A Glass-half-full Mentor of Success
Growing up, Teri Reed had a single ambition: She wanted to be a petroleum engineer. Raised in a household of Haliburton employees, “I think I was the only fourth grader to have an oil collection,” she recalls. “I had baby food jars of different types of crude oil that my dad would bring back from the field. I thought the differences were fascinating.”
After receiving her B.S. in petroleum engineering from the University of Oklahoma in 1985, Reed worked for the oil industry in the field for seven years. Her company sent her to night school to receive her M.B.A. “During that time, I was asked to teach a couple of classes, and I found out that I loved it.” She returned to school—Arizona State University this time—for her Ph.D. in industrial engineering, with an emphasis in quality engineering. “I ended up teaching ethics, and I found the best way to combine ethics and engineering was by teaching quality.”
Reed’s reputation is defined not just by her scholarship but also by an effervescent personality—some students still call her “Doctor Disney.” This is what landed her on her path to engineering education in 1996, while she was still a Ph.D. student. Reed tells the story of being summoned to a meeting with the the department head. “We were all scared to death of her.” She told Reed about a grant for a new line of research studying how students learn statistics. It required hands-on activities for the students that had to be both fun and cheap. “ ‘And I hear you’re fun,’ is what [the director] said. I told her, ‘I hope you’ve never heard I’m cheap!’ ” Reed credits her engineering education background with helping her rise quickly to leadership positions at multiple universities.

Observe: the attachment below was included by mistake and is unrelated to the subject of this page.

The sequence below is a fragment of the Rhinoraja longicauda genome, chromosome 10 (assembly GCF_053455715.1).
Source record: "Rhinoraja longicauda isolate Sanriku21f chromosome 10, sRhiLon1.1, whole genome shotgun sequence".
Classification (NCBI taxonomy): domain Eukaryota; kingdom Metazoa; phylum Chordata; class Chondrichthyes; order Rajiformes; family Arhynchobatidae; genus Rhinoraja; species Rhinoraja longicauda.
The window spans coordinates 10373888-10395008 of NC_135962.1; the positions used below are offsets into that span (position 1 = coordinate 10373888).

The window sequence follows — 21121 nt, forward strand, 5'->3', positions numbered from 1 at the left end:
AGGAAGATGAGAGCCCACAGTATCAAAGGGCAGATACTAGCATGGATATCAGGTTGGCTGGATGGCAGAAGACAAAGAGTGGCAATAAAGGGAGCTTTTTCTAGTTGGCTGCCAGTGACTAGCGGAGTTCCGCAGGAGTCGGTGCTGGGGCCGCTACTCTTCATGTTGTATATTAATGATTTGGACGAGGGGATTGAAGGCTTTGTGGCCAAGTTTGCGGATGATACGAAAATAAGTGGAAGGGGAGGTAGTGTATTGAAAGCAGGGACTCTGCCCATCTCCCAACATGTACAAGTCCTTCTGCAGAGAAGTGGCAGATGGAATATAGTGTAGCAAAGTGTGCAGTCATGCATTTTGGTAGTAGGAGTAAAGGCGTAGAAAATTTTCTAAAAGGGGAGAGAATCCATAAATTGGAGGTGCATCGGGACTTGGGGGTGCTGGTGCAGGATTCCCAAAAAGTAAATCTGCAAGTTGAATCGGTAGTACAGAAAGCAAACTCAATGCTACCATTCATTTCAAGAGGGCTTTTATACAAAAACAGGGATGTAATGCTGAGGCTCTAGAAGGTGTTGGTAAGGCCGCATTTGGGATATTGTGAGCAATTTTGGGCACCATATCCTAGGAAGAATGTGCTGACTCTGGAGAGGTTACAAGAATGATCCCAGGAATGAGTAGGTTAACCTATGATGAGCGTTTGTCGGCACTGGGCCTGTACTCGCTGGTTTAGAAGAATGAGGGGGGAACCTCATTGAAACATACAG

Now an assistant vice president in the office of research at the University of Cincinnati, Reed continues to study student success and what drives it. “A lot of people study failure, but I find that depressing,” she says. “I’d rather the glass be half full.” As the former head of ASEE’s Diversity Division and current president of WEPAN (the Women in Engineering ProActive Network), Reed is passionate about making sure that students of all stripes succeed, and continues mentoring even after graduation. She views ASEE as “one of the most important engineering societies we have,” she says. “I feel at home here. Everybody has a place where they can get rejuvenated. ASEE is that place for me.”
New ASEE Webinar Series
Engineer Your Career
This month, ASEE is launching Engineer Your Career—Success for Up-and-Coming Faculty and Professionals, a four-part professional development webinar series for students and new and up-and-coming engineering professionals. Each webinar will feature thought leaders and subject matter experts and is priced at only $5 for ASEE student members!
Getting a Head Start—Fellowship Focus (FREE!)
January 25, 2017 (1 – 2 PM, ET)
Learn more about the importance of fellowships, the application process, and the different fellowships administered by ASEE.
Building Strategic Networks—Mentors and More
February 15, 2017 (2 – 3 PM, ET)
Explore the concepts of personal vs. professional identity, and learn how to establish social capital and how to maintain and navigate relationships and networks in your early career.
Landing the Job—Seeking, Securing, and Negotiating
March 22, 2017 (3 – 4 PM, ET)
Learn tips and techniques to interview and negotiate for positions, how to know when a position is the right fit, and how to be your own advocate during the hiring process.
Maximizing Value—Creating an Engineering Portfolio
April 12, 2017 (1 – 2 PM, ET)
Discover the benefits of Web-based engineering portfolios and learn a framework for crafting your own.
Learn more about these webinars and register now:
ASEE Student Chapter Promotion: Highlight Your Chapter in an Upcoming Prism! We are happy to announce a special Student Chapter Promotion for the ASEE webinar series Engineer Your Career—Success for Up-and-Coming Faculty and Professionals. The winning chapter of this promotion will be featured in the September 2017 issue of Prism. How do you get involved? It’s simple! Promote this webinar series to your friends, colleagues, faculty, and administrative staff. The ASEE student chapter whose institution receives the highest number of individual webinar registrations for the four-part series will be featured in Prism. Have questions? Please direct them to firstname.lastname@example.org.